GSA Connects 2021 in Portland, Oregon

Paper No. 233-3
Presentation Time: 2:10 PM


FERRERO, Silvio, Institut für Geowissenschaften, Universität Potsdam, Potsdam, 14476, Germany; Museum für Naturkunde (MfN), Berlin, 10115, Germany, WANNHOFF, Iris, Freie Universität Berlin, Berlin, 12249, Germany, LAURENT, Oscar, ETH, Zürich, Zürich, 8092, Switzerland; eCNRS, Observatoire Midi-Pyrénées, Toulouse, 31400, France, YAKYMCHUK, Chris, Earth and Environmental Sciences, University of Waterloo, Waterloo, ON N2L 3G1, Canada, DARLING, Robert S., Geology Department, SUNY Cortland, Bowers Hall, SUNY Cortland, Cortland, NY 13045, WUNDER, Bernd, GFZ, Potsdam, 14473, Germany, BORGHINI, Alessia, Institut für Geowissenschaften, Universität Potsdam, Potsdam, 14476, Germany and O'BRIEN, Patrick J., Institut für Erd- und Umweltwissenschaften, Universität Potsdam, Potsdam, 14476, Germany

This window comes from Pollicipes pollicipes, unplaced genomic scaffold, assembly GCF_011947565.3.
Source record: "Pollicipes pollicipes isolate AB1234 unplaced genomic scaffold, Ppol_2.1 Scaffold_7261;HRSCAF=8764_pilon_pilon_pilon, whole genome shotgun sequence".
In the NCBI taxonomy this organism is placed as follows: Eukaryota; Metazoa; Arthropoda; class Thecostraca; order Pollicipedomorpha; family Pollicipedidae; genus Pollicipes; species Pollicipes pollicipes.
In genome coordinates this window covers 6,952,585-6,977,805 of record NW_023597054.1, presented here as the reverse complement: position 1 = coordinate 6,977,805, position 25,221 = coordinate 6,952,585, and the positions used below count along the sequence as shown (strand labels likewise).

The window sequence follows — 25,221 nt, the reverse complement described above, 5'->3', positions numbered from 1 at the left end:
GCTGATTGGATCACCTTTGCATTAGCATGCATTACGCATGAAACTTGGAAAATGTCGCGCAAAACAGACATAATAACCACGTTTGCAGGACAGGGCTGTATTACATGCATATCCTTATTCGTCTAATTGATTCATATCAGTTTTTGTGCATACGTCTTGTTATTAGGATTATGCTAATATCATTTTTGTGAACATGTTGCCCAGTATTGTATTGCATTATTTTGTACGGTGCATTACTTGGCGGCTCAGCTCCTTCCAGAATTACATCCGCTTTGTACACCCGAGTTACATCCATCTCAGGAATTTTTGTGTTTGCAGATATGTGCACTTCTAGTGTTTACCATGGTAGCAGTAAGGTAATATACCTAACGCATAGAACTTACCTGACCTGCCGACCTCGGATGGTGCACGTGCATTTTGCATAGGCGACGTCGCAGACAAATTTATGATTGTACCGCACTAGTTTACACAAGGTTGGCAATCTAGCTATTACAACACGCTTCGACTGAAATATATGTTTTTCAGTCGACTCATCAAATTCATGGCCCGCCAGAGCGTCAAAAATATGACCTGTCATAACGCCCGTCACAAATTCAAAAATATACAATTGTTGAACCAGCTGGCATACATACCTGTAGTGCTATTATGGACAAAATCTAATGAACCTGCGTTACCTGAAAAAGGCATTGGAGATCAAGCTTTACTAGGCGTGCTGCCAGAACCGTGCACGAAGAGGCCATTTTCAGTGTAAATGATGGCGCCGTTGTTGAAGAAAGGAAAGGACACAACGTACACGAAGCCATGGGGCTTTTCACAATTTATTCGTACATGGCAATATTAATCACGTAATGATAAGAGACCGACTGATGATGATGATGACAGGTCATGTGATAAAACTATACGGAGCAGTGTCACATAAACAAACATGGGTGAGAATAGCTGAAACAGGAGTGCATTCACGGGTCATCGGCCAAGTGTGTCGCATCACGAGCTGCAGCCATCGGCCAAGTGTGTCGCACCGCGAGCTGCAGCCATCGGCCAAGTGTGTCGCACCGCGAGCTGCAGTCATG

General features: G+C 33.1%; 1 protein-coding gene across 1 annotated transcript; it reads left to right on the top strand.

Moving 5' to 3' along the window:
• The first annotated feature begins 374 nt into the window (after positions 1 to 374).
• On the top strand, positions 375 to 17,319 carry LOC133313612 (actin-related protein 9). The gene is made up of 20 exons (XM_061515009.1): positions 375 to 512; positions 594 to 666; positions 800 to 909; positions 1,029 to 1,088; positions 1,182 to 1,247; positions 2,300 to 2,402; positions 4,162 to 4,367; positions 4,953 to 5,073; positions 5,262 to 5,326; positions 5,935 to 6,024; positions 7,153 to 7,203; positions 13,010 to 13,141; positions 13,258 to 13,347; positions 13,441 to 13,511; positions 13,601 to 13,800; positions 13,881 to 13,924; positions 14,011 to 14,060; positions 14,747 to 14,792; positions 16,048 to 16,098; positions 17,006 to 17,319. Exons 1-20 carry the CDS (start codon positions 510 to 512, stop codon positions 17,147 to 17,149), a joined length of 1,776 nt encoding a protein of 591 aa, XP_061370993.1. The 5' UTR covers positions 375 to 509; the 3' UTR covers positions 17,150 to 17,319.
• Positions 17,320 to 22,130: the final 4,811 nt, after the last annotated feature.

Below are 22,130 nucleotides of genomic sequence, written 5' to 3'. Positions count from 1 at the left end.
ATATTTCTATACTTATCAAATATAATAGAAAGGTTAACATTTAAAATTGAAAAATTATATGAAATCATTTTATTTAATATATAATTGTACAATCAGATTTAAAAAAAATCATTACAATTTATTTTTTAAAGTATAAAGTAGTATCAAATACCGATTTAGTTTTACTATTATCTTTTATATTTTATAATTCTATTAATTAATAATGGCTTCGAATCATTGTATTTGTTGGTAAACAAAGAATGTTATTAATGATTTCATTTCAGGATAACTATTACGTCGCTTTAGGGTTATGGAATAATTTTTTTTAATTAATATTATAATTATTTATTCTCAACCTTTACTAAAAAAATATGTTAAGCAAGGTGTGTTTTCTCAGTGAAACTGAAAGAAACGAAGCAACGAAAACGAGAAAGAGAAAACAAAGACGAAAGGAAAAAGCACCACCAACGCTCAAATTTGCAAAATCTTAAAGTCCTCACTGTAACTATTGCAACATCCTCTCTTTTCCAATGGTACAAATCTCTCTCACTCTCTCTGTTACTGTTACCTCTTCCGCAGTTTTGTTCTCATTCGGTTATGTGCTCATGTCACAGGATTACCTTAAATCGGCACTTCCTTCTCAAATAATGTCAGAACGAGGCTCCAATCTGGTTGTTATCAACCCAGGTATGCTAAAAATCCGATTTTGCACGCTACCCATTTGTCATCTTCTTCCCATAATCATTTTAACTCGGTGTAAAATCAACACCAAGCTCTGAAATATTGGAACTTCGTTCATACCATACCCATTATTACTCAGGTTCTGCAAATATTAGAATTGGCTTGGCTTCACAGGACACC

The garnet megacrysts of Gore Mountain (Adirondacks, US) are world-renown crystals due to their size, up to 1 m in historical record, which makes them the largest known garnets on the planet. We show here that they are also host to the first primary inclusions of trondhjemitic melt found in natural mafic rocks. The petrological and experimental investigation of the inclusions, coupled with phase equilibrium modelling, shows that this melt is the result of H2O-fluxed partial melting at T>900◦C of a lower crustal gabbro. The compositional similarity between the trondhjemitic melt inclusions and tonalitic–trondhjemitic–granodioritic (TTGs) melts makes these inclusions a direct natural evidence that melting of mafic rocks generates TTG-like melts, and provides us with the possibility to clarify processes responsible for the formation of the early continental crust. These TTG embryos represent the trondhjemitic end-member of the melts whose emplacement at upper crustal levels, after being modified by mixing and crystallization-related processes, leads to the formation of the TTG terranes. Moreover, our study shows how the melt from H2O-fluxed melting of mafic lower crust has mismatched major and trace element signatures, previously interpreted as evidence of melting at very different pressures. This poses serious limitations to the established use of some chemical features to identify the geodynamic settings (e.g. subduction versus thickened crust) responsible for TTGs generation and the growth of early crust.